>> March 3, 2010
mapping = community connection
Four months after arrival in this French-speaking country, we finally had enough French up our sleeve that we were ready to try the city bus system.
This may sound a little strange, but there is absolutely no bus map and limited information on where the buses go, except for the bus windows and some limited information on the bus website. Each bus has a number and a sign saying where its final destination will be, so you would think that was helpful. Yet, our city map did not have those destinations and what if we wanted to get off at a different place?
We explained our plight to a few people, but they only told us “Oh, just take the Car Rapide on that street and get off at…” Okay, so there are four types of buses here: The regular blue city bus, a smaller white city bus and two other buses that would be a hybrid system of city bus and taxi, one of which is called Car Rapide. So, their responses didn’t help because the Car Rapides are not marked and go wandering all over the place.
The easiest thing was just keep trekking all over the city on foot, as we had been doing, or take a taxi. The first is not always time efficient and the latter is expensive.
One day, our French professor gave us a few of the main blue bus numbers and their general route. Wonderful! Armed with this information we headed out for a new adventure. All too soon we found out that it wasn’t as easy as our professor made it out to be. Was this because of the system? Or was it because of our Western mindset?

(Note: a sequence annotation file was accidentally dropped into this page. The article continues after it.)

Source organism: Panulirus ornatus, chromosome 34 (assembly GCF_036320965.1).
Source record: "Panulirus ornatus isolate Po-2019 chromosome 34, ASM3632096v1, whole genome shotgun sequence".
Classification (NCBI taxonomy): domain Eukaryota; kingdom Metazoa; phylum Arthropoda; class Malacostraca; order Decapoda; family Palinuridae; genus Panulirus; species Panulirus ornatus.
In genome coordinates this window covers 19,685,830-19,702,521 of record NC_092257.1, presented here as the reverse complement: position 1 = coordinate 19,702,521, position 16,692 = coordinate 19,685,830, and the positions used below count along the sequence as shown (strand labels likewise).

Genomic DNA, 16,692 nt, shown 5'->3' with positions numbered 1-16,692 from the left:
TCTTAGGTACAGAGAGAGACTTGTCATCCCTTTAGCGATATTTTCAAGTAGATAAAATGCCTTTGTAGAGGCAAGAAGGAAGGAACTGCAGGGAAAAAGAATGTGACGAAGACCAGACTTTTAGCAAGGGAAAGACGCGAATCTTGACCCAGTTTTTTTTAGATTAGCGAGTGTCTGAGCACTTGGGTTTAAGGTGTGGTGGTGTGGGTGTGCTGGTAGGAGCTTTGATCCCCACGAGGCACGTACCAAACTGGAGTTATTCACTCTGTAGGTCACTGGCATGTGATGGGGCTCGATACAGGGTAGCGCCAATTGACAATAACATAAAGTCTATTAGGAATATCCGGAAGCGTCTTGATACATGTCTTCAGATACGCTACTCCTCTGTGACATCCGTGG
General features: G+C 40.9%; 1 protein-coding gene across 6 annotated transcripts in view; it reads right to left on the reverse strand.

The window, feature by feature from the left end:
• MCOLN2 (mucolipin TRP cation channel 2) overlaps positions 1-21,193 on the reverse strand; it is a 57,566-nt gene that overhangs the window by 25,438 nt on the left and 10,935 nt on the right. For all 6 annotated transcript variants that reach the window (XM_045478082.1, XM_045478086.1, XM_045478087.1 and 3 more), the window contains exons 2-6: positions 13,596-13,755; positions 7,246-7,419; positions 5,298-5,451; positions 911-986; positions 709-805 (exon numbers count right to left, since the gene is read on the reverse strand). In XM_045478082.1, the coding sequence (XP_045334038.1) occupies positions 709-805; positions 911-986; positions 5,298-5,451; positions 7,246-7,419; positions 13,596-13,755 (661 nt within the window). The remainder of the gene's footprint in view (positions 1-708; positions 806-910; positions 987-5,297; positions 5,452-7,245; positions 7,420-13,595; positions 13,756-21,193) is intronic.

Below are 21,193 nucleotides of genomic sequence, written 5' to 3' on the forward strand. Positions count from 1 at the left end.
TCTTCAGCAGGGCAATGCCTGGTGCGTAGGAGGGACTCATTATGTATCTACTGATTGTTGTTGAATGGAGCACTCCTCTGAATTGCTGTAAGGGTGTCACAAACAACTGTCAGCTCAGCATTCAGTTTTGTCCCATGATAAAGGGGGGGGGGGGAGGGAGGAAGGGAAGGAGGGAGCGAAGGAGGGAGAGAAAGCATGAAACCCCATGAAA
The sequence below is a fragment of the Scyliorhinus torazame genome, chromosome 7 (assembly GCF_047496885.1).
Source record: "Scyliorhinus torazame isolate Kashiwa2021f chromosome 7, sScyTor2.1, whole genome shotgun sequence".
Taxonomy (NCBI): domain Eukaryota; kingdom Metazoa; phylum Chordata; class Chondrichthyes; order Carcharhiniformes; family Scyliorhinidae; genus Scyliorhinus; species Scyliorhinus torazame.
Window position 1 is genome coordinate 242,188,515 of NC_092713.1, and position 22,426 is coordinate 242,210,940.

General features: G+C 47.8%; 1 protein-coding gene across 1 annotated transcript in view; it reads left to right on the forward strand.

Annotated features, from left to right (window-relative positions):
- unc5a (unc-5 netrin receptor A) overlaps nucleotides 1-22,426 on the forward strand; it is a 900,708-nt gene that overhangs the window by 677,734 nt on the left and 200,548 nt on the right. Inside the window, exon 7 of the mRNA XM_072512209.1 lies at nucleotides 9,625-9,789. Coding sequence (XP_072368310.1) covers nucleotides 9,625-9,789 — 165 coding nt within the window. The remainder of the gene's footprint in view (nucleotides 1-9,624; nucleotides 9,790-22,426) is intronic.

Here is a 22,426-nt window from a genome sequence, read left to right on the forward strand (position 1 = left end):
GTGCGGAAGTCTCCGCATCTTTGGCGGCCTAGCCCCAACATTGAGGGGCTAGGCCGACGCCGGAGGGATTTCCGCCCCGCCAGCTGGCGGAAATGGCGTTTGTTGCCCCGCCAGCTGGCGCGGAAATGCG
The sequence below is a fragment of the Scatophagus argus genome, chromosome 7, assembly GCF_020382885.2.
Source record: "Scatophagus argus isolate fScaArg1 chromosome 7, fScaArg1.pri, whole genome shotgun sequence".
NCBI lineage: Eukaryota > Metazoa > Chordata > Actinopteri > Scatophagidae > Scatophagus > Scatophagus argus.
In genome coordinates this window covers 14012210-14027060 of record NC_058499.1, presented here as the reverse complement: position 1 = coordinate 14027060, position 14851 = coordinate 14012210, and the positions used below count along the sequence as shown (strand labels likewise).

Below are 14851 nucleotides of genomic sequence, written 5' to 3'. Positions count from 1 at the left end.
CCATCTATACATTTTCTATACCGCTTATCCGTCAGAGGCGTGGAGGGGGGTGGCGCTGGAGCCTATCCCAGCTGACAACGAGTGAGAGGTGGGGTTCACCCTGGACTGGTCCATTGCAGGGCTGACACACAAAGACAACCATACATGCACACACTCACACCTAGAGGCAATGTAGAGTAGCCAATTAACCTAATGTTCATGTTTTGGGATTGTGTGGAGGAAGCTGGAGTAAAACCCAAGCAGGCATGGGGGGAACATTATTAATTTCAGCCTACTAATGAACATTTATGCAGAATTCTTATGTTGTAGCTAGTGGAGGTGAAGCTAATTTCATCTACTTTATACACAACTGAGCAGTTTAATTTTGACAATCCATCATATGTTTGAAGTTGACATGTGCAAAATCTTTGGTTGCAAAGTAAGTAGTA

As our experiences (more of those later) on the bus system have broadened, over and over I see the need to get out of my shell and ask the people. Everyone here knows something about the bus system and with each person talked to, a more complete map is created. Not on paper, but in our minds.
I cannot help but think of our lives as Christians, and even as PWs. How often do we prefer a neat map for our lives or our roles in ministry? A map that clearly defines what, when, and how we should do something while also setting some boundaries for others on our time and space?
Yet life in ministry is more akin to African culture. It flourishes best with community. When the time is taken to stop, listen and talk with our parishioners and learn from their experiences and observations, we soon find we have a much better working map in our minds of the church congregation and our role.
I am drawn to John 14:1-9. Here Jesus builds up to the verse “I am the way...no one comes to the Father except through Me.” And then he delineates further. Clearly the map to heaven is a relationship. Is it possible that the map of ministry is relationship as well?
If this is the case, this is good news indeed! No need to be intimidated by what a congregation will think of us, our husbands or our ministry. Build a relationship with Jesus, build a relationship with the people and the map will be made clear.
It is not easy and will require getting out of our comfort zone. Yet that is what we have been called to do: serve others through relationship.
This is only one application of my experience. I am interested to hear other applications that you may see from this mapping = community connection idea. Let me know what you think and how this can apply to our everyday life.
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